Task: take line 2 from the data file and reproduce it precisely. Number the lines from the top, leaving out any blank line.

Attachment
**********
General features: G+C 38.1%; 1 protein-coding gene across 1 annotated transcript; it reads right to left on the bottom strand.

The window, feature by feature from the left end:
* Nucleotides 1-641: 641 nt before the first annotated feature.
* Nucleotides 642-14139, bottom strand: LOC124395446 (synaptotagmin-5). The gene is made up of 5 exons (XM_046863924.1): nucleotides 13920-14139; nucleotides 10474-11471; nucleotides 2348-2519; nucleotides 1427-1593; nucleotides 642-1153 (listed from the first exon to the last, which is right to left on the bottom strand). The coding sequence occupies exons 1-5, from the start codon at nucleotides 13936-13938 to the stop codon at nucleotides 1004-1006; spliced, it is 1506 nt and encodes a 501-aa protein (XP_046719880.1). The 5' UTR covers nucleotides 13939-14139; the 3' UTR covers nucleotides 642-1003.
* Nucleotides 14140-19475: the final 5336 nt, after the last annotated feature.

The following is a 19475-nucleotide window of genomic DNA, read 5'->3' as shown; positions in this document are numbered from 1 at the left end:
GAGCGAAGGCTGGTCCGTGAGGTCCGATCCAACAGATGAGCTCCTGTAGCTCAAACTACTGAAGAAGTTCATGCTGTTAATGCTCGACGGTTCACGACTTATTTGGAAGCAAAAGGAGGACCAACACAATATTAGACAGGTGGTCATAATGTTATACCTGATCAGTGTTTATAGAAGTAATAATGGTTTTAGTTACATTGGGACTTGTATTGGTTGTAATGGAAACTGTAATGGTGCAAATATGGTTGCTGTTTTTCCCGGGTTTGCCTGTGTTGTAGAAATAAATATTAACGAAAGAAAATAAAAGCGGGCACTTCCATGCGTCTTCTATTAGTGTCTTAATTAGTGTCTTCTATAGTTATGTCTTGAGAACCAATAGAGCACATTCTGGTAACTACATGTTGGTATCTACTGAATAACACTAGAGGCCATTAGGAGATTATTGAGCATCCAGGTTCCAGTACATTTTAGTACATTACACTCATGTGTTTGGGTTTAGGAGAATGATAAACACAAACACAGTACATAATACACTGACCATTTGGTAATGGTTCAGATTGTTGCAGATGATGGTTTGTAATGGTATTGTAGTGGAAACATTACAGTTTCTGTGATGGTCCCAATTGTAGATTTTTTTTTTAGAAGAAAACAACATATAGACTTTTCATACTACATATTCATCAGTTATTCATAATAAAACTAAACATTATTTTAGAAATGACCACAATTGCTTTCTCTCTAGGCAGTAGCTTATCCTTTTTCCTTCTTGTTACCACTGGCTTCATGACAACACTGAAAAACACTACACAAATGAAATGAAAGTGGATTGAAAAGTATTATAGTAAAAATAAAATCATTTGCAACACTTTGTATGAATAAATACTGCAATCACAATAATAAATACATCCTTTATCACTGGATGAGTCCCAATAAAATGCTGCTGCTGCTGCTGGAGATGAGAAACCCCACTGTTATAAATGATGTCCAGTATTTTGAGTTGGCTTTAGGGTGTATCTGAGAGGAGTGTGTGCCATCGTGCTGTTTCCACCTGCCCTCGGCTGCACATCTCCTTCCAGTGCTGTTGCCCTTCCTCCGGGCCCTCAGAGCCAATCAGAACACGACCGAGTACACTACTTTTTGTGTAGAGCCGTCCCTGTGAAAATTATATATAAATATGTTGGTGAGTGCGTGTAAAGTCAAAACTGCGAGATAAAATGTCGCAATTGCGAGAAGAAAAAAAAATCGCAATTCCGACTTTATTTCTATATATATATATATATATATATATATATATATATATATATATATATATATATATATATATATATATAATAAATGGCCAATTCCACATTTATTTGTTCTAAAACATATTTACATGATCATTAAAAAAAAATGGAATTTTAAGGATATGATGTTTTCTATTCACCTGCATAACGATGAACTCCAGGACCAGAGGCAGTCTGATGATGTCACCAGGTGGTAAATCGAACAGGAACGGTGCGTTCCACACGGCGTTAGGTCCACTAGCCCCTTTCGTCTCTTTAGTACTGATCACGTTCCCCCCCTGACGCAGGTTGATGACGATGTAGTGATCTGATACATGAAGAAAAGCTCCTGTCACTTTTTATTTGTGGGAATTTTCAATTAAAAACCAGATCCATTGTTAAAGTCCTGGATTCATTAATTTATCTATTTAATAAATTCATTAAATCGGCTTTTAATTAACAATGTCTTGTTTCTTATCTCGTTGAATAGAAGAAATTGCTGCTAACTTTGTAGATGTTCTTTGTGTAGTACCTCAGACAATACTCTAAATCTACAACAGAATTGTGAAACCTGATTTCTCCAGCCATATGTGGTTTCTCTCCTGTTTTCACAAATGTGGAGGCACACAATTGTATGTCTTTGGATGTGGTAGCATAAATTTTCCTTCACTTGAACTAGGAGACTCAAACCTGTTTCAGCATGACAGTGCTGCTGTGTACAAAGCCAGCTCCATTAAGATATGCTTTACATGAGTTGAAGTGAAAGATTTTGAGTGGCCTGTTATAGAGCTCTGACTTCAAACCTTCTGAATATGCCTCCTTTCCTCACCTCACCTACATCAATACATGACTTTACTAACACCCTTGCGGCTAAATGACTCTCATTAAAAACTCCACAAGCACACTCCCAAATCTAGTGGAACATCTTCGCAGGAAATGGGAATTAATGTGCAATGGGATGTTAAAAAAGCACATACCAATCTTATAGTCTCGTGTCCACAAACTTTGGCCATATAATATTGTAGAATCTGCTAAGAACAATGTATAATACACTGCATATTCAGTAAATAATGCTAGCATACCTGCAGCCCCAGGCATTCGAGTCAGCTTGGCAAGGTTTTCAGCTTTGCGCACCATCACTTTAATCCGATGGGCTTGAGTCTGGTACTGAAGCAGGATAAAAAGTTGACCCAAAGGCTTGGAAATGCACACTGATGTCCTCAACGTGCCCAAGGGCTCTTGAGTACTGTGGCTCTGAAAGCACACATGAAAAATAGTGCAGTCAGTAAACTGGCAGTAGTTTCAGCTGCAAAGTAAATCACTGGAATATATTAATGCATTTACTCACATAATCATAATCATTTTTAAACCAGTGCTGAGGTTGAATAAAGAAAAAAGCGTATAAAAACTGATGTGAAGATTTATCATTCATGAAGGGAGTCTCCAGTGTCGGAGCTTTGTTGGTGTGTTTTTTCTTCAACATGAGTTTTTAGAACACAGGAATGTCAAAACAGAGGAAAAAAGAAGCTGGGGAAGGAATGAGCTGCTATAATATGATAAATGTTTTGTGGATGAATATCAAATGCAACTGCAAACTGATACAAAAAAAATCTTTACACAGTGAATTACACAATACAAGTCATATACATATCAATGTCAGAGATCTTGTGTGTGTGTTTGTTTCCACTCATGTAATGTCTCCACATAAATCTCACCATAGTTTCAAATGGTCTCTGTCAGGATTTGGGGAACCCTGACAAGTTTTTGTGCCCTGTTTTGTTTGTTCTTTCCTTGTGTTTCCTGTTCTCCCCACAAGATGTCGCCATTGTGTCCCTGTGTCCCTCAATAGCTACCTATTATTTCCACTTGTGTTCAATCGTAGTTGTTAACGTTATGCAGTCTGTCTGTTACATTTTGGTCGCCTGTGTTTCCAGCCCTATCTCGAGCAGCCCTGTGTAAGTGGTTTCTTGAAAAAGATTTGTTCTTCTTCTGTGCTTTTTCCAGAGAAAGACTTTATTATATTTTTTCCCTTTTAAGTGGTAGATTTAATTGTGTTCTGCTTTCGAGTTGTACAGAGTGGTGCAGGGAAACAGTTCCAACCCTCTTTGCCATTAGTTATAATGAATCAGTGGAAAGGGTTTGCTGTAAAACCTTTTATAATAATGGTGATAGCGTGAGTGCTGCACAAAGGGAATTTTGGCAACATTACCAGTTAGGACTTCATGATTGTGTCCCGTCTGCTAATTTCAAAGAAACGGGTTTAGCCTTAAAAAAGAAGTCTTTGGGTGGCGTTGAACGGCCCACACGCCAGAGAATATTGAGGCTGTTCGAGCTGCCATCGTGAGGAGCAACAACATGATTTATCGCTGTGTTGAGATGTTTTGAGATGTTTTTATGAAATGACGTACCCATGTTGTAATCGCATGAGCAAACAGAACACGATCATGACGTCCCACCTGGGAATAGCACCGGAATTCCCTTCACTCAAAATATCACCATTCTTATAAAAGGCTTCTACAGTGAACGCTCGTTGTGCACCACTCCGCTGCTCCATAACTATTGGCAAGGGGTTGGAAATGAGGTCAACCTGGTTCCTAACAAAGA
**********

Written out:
The window, feature by feature from the left end: